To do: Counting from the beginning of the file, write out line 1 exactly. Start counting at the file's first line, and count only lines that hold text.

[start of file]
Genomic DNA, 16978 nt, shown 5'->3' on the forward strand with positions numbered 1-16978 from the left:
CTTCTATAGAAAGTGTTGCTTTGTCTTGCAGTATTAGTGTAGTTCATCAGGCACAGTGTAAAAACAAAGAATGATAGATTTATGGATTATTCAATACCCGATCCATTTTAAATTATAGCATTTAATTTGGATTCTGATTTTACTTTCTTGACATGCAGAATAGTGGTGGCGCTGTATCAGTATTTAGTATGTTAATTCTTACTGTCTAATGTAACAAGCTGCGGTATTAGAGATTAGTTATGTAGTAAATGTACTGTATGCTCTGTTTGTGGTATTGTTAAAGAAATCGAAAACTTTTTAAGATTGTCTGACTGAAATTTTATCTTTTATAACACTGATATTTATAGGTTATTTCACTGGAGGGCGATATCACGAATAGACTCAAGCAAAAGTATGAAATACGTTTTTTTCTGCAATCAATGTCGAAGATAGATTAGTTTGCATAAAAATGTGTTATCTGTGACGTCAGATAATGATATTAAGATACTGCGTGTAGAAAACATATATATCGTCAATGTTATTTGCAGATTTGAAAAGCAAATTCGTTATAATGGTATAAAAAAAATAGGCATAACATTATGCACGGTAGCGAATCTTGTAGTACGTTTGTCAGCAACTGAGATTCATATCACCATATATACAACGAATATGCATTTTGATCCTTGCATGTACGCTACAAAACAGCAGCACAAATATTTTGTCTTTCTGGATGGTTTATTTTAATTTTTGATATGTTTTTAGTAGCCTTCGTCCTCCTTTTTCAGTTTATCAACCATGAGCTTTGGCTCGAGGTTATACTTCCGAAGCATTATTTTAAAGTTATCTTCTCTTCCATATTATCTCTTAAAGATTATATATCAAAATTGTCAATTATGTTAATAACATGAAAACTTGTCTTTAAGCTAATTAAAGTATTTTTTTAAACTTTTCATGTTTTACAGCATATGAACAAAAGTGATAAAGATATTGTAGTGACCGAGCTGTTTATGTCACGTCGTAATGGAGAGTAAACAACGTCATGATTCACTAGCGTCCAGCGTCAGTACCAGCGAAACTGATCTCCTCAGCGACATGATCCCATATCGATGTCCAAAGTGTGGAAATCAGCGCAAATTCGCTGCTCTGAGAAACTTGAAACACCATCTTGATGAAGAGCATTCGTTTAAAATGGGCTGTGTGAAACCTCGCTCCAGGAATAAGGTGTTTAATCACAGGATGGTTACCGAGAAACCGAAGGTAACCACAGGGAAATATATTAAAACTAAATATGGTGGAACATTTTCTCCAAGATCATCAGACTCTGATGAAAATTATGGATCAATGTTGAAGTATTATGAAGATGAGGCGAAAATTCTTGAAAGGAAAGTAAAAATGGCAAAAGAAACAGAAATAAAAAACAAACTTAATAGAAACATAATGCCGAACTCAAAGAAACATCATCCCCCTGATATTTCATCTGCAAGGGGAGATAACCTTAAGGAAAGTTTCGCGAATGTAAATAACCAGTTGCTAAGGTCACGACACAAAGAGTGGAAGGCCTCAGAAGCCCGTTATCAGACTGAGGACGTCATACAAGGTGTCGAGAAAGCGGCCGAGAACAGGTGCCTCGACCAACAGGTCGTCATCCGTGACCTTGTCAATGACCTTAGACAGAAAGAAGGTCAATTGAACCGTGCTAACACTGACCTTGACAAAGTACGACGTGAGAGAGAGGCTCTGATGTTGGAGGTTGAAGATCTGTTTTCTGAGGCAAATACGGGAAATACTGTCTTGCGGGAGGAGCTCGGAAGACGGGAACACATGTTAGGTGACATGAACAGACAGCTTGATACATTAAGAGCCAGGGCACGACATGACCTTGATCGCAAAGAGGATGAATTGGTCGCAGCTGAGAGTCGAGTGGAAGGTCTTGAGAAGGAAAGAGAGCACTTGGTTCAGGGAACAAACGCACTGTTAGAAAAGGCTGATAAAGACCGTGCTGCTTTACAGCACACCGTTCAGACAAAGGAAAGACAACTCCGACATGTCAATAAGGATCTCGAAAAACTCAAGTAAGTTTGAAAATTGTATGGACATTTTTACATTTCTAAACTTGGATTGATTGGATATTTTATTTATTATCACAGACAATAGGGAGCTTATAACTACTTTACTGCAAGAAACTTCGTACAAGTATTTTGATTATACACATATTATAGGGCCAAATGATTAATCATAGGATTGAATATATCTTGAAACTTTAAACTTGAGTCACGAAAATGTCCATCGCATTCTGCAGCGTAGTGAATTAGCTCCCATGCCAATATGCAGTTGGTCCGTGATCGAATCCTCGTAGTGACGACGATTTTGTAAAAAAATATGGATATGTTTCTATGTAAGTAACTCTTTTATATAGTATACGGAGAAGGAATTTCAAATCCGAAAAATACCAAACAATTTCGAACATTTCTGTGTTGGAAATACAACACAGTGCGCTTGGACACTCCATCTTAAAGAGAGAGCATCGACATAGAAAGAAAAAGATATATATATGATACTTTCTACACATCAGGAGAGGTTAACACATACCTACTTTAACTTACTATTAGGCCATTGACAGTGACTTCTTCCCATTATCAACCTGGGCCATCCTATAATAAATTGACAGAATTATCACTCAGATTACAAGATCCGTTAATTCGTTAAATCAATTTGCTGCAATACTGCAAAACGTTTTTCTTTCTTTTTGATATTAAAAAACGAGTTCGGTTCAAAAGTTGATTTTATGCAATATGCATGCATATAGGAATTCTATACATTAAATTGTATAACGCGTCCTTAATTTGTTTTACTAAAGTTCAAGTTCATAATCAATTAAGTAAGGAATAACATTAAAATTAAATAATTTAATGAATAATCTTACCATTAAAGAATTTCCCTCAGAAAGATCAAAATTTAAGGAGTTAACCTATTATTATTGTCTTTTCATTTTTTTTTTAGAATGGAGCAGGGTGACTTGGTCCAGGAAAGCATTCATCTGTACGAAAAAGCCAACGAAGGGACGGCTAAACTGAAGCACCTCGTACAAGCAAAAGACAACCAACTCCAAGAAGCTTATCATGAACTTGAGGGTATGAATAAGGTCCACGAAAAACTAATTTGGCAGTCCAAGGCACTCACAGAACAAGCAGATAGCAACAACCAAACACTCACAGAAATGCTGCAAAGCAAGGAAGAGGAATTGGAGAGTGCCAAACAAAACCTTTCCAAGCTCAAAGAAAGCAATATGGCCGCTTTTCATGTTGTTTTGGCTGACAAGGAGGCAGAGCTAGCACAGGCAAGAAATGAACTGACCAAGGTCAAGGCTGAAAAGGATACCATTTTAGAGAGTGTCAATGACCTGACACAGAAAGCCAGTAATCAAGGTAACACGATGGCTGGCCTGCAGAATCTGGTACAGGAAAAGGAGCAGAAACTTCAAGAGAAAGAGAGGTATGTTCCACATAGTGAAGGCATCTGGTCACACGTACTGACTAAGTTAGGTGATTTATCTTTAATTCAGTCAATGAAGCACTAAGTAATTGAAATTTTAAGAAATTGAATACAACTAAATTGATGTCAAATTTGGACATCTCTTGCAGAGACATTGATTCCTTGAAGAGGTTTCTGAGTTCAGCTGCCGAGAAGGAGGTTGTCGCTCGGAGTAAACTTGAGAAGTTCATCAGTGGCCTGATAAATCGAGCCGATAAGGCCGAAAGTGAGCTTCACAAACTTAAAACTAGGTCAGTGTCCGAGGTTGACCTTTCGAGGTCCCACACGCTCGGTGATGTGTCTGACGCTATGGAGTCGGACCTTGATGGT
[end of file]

Genomic DNA, 16978 nt, shown 5'->3' on the forward strand with positions numbered 1-16978 from the left: